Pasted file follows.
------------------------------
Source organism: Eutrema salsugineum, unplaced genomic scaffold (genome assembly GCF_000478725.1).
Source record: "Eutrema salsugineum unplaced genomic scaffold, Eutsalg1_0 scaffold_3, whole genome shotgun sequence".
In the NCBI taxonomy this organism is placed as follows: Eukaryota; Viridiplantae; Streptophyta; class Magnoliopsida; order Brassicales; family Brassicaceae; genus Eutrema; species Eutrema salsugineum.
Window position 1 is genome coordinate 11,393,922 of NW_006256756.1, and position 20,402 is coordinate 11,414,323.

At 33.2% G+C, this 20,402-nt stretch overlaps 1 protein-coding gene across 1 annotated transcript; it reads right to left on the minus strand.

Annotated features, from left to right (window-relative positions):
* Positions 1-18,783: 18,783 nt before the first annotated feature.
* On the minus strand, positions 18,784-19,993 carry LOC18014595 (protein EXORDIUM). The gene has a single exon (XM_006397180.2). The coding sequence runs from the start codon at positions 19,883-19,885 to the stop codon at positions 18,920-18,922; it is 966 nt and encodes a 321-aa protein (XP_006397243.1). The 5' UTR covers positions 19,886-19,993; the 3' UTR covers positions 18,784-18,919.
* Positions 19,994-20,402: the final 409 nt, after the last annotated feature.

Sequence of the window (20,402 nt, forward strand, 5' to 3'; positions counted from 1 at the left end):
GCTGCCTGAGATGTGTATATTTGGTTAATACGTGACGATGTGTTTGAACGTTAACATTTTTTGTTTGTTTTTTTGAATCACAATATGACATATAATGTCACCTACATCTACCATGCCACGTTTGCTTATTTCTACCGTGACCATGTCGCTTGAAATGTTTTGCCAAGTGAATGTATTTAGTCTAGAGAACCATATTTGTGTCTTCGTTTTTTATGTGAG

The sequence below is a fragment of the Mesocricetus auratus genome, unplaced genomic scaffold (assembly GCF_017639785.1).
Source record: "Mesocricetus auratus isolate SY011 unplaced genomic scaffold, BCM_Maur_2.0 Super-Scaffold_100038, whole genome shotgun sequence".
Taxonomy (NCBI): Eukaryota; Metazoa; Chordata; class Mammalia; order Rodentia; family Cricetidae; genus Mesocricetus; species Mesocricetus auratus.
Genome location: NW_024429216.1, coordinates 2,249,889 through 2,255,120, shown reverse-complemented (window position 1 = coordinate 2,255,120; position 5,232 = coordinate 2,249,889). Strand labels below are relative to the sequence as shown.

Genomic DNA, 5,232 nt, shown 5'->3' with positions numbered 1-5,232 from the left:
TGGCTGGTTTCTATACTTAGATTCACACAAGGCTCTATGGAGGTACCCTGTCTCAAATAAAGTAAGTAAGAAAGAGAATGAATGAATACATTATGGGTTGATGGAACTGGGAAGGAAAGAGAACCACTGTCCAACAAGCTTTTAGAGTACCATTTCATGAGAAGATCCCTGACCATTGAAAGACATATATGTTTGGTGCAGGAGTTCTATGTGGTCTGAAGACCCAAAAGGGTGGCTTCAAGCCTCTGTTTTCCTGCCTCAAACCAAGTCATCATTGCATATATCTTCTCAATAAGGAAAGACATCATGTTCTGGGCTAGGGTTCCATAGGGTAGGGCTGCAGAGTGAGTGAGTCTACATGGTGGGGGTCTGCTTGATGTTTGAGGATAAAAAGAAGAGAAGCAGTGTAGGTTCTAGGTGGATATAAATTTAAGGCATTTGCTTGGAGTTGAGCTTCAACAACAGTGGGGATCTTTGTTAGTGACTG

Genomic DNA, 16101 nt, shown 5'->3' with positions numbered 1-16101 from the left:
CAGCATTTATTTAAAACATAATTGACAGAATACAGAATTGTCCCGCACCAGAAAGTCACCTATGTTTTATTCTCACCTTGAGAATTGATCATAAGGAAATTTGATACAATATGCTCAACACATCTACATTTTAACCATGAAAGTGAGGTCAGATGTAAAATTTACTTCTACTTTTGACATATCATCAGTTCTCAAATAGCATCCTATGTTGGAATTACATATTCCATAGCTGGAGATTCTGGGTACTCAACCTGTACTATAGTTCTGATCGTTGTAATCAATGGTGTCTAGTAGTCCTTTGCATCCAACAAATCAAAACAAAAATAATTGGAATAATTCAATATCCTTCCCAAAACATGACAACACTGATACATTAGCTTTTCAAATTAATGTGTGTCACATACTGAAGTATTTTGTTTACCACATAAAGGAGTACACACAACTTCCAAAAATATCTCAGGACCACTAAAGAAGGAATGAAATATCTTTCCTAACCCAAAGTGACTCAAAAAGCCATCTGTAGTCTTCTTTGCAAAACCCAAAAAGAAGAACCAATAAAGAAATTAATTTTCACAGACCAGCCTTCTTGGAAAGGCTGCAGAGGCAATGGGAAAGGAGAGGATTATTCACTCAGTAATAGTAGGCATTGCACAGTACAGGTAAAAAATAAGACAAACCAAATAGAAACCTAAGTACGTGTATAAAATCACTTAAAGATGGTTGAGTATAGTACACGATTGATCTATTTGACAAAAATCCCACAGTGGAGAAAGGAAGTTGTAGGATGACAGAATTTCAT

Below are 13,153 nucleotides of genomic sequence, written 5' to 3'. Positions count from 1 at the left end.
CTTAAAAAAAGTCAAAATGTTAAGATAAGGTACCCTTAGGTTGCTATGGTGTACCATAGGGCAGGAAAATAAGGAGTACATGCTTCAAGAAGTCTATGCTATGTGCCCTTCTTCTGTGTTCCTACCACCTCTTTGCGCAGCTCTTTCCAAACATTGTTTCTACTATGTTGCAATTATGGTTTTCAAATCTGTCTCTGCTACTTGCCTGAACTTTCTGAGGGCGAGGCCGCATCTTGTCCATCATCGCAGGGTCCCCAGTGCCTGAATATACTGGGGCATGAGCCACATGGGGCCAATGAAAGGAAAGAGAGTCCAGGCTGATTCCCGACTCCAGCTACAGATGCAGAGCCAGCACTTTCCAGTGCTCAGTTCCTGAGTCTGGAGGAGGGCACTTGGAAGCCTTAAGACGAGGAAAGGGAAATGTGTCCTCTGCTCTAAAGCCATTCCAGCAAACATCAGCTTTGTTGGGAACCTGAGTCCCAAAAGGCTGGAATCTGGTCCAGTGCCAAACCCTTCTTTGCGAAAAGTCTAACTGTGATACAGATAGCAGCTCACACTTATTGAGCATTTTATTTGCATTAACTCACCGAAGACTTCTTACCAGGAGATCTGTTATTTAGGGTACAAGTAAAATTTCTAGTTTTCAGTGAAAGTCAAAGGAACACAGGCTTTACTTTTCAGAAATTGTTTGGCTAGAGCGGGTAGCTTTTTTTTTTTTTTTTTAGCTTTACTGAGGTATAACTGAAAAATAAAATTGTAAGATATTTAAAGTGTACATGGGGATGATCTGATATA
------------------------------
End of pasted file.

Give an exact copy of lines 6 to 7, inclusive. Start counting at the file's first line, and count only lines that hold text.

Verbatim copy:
Annotated features, from left to right (window-relative positions):
* Positions 1-18,783: 18,783 nt before the first annotated feature.